I have a bridge to sell you This phrase was coined by George C. Parker, a con-man who sold the Brooklyn Bridge twice a week for 30 years. He was eventually convicted and sent up the river for life where he may have sung, songs, at Sing Sing Prison, NY.
According to NYPL, for 130 years, the Brooklyn Bridge has been an icon of the New York City landscape—longer if you account for the 13 years required to construct it. This beloved connection between boroughs is still in use while many of its contemporaries have been replaced or dismantled worldwide.
When the bridge opened in 1883, New York was a different sort of town. Also referred to as either the New York Bridge or East River Bridge until its official naming in 1915, it was the longest suspension bridge in the world when it was built. New York and Brooklyn were still separate cities. Streetcars, horse-drawn carriages, and elevated trains were the primary form of NYC transit. Electric light bulbs and phonographs were new, "sky-scrapers" were just becoming popular, and it was the first season of the New York Gothams, the baseball team that evolved into the New York (and later San Francisco) Giants.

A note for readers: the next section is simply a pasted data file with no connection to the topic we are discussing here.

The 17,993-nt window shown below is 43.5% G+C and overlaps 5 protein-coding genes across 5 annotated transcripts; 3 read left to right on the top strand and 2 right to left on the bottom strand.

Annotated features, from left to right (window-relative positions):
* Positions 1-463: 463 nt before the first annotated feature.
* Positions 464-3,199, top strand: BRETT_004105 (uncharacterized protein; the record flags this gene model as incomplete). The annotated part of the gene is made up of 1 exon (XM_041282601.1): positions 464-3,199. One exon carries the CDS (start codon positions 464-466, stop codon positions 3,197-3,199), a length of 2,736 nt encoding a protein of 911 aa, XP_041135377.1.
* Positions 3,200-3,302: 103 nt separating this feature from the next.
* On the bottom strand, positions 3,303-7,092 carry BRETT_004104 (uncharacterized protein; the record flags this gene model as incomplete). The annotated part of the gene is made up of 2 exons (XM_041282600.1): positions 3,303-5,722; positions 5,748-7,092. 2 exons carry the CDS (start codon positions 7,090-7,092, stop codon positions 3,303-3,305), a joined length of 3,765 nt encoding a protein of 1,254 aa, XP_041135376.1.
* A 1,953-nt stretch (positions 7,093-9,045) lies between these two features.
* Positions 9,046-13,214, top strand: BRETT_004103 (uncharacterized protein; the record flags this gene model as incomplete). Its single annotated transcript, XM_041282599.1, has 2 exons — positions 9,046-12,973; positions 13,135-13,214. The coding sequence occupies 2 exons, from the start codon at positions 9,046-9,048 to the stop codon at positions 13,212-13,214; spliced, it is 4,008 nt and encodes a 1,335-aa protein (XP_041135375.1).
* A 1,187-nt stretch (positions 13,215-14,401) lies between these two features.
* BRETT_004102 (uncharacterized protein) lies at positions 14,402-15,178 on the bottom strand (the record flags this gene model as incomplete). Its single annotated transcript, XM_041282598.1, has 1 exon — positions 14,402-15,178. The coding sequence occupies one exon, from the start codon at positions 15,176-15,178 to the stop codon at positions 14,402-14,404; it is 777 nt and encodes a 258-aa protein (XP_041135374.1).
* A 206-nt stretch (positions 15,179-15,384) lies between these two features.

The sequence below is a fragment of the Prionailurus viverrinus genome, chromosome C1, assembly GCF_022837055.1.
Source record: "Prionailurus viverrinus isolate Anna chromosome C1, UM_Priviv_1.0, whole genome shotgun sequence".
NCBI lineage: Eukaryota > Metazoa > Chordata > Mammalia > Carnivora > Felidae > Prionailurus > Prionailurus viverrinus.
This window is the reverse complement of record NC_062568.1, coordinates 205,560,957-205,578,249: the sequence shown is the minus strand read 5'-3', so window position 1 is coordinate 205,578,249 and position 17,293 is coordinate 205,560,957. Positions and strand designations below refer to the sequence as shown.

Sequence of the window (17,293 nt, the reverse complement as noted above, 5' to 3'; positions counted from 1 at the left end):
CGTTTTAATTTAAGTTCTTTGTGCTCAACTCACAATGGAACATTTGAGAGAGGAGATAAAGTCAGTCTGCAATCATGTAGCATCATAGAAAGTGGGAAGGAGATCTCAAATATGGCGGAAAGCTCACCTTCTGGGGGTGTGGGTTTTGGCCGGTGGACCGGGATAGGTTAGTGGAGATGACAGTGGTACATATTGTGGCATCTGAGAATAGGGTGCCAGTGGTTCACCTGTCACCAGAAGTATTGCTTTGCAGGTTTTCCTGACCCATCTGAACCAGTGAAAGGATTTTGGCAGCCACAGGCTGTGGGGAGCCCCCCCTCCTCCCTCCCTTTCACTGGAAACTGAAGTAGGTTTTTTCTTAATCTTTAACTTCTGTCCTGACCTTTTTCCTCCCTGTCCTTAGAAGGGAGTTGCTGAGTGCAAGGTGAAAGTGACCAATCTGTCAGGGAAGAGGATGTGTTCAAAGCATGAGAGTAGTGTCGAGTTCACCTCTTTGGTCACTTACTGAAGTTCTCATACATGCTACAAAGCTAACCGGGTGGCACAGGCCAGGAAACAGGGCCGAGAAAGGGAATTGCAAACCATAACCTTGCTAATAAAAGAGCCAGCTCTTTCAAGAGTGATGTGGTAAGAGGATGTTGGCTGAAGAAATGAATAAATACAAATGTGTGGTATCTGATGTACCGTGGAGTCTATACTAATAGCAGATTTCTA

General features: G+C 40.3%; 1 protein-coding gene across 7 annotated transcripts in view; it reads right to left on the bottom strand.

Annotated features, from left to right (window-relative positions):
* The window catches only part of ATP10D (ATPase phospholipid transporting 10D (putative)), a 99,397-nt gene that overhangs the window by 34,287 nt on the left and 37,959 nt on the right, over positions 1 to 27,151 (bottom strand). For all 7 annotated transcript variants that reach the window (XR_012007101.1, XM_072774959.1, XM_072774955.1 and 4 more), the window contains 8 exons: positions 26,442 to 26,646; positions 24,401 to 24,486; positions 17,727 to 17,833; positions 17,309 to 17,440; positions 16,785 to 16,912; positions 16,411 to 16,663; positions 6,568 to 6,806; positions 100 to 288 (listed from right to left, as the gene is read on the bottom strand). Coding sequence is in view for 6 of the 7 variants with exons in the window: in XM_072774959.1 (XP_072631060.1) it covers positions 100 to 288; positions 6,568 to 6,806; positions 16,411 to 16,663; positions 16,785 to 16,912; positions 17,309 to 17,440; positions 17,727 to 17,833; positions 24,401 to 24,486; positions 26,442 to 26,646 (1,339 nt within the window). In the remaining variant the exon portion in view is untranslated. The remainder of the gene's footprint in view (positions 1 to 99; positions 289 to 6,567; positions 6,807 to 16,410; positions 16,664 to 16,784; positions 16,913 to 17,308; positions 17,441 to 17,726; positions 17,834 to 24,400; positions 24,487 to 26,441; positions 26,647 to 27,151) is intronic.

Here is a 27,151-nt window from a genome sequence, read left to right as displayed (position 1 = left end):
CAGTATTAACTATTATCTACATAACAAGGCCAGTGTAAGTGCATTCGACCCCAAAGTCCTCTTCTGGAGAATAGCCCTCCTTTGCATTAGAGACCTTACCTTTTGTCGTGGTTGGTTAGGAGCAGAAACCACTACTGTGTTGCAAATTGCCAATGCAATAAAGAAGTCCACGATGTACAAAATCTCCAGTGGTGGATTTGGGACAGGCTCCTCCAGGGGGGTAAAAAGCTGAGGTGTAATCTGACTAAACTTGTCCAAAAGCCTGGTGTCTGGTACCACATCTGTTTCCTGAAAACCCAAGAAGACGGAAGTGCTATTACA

Thousands attended the opening ceremony on May 24 of that year. Ships filled the East River for the occasion. U.S. President Chester A. Arthur and New York City Mayor Franklin Edson crossed the span to celebratory cannon fire and were greeted by Brooklyn Mayor Seth Low when they reached the Brooklyn-side tower. The New York Times ran several articles on the day, including "To-Day's Great Ceremony: Everything Ready For the Opening of the Bridge" and "The Building of the Bridge: Its Cost and the Difficulties Met With—Details of the History of a Great Engineering Triumph," along with several articles describing the bridge's construction (read them in the New York Times here). You can read all of the speeches given on opening day via Google Books, Project Gutenberg, Archive.org, or HathiTrust.